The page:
The Philippines is like most countries (including Australia) where you need to apply for a marriage license before you can legally marry. This is to stop couples from rushing in and making commitments that they hadn’t thought-out very well. We’ve all seen the movies where the drunk couple get married by Elvis in Las Vegas at the drive-through wedding chapel? This is to stop you being the star of the next wacky comedy! And you need a marriage license to apply for an Australian partner visa based on that marriage, which means you will soon have interactions with the Australian Embassy in Manila or Department of Immigration and Border Protection (DIBP) in Australia.
Philippines marriage license fraud and fraud in general
The purpose of this BLOG article is about the problems that can be caused by what you may call the “moral flexibility” in the Philippines. This is not a country known for sticking to the rules all the time!
This is a country full of nice people! Filipinos and Filipinas are kind and caring, and they don’t like being the bearers of bad news. Yes, there are issues of corruption and there are those who will do things for a hand-out, but you often find they would do it anyway because they hate to disappoint. Someone presents someone official in an office….be they an attorney, Government official, and even sometimes migration agents and OFTEN travel agents….with a problem? That person tries to fix it and to leave that client with a smiling face. Often noble intentions, but problems occur when this clashes with the Australian Government who hold fairly different views.
So what happens is they do something which looks good on paper and stands up to basic scrutiny, but in the long term the problem doesn’t go away? Once it hits the Embassy or DIBP, it becomes a false statement or a bogus document and a reason for a visa refusal and a three year ban. Public Interest Criteria 4020 (PIC 4020) in all its horrible glory!
Do Down Under Visa get requests like this?
Yes, it happens. Some Filipina visa applicants will contact Mila and assume she will “look the other way” or will find some fraudulent way to make a problem disappear. The assumption is that being Filipina she will “understand”, and will feel duty-bound to “help”. Not a chance! She knows better, and she knows fully well what the end-result will be.
How about Filipino migration agents?
I stand by the integrity of my profession. Most Registered Migration Agents like Down Under Visa are fanatical about following the rules and working within the law only, however just as there are “dirty cops” and crooked lawyers, there are dishonest migration agents. And there are also those who lack experience too, and may have only done a handful of partner visas in their careers and will give wrong advice.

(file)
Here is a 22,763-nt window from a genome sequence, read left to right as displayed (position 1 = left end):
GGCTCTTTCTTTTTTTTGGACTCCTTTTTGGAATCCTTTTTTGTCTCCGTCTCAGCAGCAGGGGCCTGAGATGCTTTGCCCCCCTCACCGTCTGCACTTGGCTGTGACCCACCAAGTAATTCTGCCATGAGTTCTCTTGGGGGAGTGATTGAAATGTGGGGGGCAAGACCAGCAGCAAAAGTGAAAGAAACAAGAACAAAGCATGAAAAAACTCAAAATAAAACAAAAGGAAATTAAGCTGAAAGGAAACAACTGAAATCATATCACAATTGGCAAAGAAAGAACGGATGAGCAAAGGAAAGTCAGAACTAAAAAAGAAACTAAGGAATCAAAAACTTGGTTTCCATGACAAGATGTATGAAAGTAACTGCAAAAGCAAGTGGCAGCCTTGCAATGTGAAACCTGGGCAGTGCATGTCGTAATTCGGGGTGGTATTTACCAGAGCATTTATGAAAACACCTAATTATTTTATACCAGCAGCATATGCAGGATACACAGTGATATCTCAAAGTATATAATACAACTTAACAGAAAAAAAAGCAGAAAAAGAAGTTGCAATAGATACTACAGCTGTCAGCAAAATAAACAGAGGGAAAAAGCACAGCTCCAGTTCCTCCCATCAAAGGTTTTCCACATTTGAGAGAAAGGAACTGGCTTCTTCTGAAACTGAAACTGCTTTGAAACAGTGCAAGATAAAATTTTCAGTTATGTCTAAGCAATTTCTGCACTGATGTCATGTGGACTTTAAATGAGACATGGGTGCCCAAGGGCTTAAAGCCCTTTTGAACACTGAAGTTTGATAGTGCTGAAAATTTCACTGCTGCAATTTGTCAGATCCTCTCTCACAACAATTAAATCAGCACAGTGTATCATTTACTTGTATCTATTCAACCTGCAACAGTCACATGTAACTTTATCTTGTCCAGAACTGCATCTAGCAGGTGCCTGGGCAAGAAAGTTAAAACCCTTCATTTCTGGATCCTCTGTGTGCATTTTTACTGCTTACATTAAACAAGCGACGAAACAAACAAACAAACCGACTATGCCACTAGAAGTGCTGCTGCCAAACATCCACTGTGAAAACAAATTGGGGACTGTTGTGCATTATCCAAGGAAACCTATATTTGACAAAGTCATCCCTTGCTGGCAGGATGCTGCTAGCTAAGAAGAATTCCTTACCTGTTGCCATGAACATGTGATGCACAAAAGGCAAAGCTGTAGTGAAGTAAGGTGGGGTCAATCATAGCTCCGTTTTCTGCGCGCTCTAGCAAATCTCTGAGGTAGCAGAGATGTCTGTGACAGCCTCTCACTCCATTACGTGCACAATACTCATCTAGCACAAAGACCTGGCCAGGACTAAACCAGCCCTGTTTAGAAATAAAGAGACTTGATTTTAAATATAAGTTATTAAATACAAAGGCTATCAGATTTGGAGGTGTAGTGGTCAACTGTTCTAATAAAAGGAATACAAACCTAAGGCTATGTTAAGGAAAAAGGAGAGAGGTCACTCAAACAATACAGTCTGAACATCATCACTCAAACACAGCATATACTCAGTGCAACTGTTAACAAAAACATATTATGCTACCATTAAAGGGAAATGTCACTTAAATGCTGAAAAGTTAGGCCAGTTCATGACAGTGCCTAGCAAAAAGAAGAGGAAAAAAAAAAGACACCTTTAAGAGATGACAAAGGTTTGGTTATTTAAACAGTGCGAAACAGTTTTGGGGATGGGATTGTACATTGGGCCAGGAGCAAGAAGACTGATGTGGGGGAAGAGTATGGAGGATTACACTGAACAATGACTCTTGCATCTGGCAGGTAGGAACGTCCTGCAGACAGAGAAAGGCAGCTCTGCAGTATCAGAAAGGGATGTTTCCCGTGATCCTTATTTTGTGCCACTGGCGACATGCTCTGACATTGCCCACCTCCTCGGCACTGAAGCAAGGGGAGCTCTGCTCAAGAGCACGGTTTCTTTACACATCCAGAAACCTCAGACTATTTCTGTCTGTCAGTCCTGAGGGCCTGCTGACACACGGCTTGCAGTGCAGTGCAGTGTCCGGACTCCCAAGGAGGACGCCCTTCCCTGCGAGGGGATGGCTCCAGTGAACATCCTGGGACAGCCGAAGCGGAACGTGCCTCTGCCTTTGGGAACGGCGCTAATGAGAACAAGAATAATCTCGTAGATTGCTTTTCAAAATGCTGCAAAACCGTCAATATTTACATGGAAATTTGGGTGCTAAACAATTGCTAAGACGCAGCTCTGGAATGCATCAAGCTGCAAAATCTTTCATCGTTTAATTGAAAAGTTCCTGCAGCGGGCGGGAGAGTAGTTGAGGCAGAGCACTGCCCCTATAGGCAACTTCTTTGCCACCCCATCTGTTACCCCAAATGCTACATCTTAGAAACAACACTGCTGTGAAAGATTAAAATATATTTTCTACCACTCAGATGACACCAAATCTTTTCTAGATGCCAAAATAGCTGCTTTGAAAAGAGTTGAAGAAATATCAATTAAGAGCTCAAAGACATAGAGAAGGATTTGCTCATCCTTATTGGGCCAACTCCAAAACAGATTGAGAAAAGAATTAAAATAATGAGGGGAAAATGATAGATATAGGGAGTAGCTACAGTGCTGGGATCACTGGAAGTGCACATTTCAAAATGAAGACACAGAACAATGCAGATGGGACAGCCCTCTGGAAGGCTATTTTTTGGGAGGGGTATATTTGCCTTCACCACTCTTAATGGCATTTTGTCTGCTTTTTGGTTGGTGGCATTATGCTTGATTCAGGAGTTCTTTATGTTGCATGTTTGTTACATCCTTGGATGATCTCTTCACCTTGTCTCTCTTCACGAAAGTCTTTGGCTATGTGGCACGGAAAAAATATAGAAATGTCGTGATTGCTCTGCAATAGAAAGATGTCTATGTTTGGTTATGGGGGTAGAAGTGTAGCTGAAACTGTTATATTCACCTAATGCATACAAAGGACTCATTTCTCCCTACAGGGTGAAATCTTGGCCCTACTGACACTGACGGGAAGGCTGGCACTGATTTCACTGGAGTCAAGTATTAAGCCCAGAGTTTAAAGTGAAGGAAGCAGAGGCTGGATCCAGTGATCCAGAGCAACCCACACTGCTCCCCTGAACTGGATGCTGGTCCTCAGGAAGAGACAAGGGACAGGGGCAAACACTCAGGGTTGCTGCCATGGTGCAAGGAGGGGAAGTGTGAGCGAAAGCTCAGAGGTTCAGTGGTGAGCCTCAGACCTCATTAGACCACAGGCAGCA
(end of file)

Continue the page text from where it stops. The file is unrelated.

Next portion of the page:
And we have seen a few situations lately caused by bad advice which I can only put down to feeling duty-bound to be “helpful” and to always say YES despite the consequences. I’ve mentioned a few in recent BLOG articles which have caused nothing but harm to visa applicants in the longer term, and this is something Down Under Visa can never be accused of. We tell it to you straight, whether you like it or not. That’s what being a professional is all about.
Fraud and false statements on Philippines marriage licenses
Back to the main issue, now that I’ve had a bit of a rant about people trying too hard to be “nice”.
When you apply for a marriage license at the Local Civil Registrar (LCR) in the Philippines, it takes 10 days before you get it issued and you can legally marry. In Australia it’s 30 days. All very normal, and it’s to stop the aforementioned wacky movie scenarios with you waking up (sober) next to Honey Pie from the bar and hoping the ground would swallow you up. The waiting-time is set into law.
What happens when you discover this, and you realise that in 10 days time you are either in Manila waiting for your flight back to Australia or you are in fact back IN Australia?
The problems occur when someone in the LCR or the wedding coordinator or even the priest or the pastor suggests a simple way of fixing this. That usually involves:
- Marrying in less than the 10 days notice required by law, and
- Saying that we DID marry after 10 days, and putting a different date down on the marriage certificate
Problem with this?
The DIBP and the Australian Embassy in Manila are very good at sniffing out fraud. They’ve seen much worse than we’ve ever seen, and it’s their job to find it and act on it. And much as I would like to find a softer and sweeter way of wording this, and much as I DO sympathise with a couple who run out of time and desperately want to marry, telling untruths and giving false information on Government documents is considered extremely naughty in Australia. And Australia has no tradition at all of looking the other way, and it’s the Australian Government who gives out the visas.
How will they catch you? Simple math, and commonsense.
- You can’t marry in the Philippines if your international movement records show you were in Australia
- You can’t marry in Surigao in Mindanao and board an international flight at 2:00pm that day out of Manila
If you’ve done this? Please go and see a good attorney straight away. This is way outside of our area of expertise, and asking us to “please understand” your situation won’t change things. And if someone suggests this? Please don’t! Extend your stay in the Philippines, or accept that you’ll need to marry later. Don’t dig a deep hole for yourselves!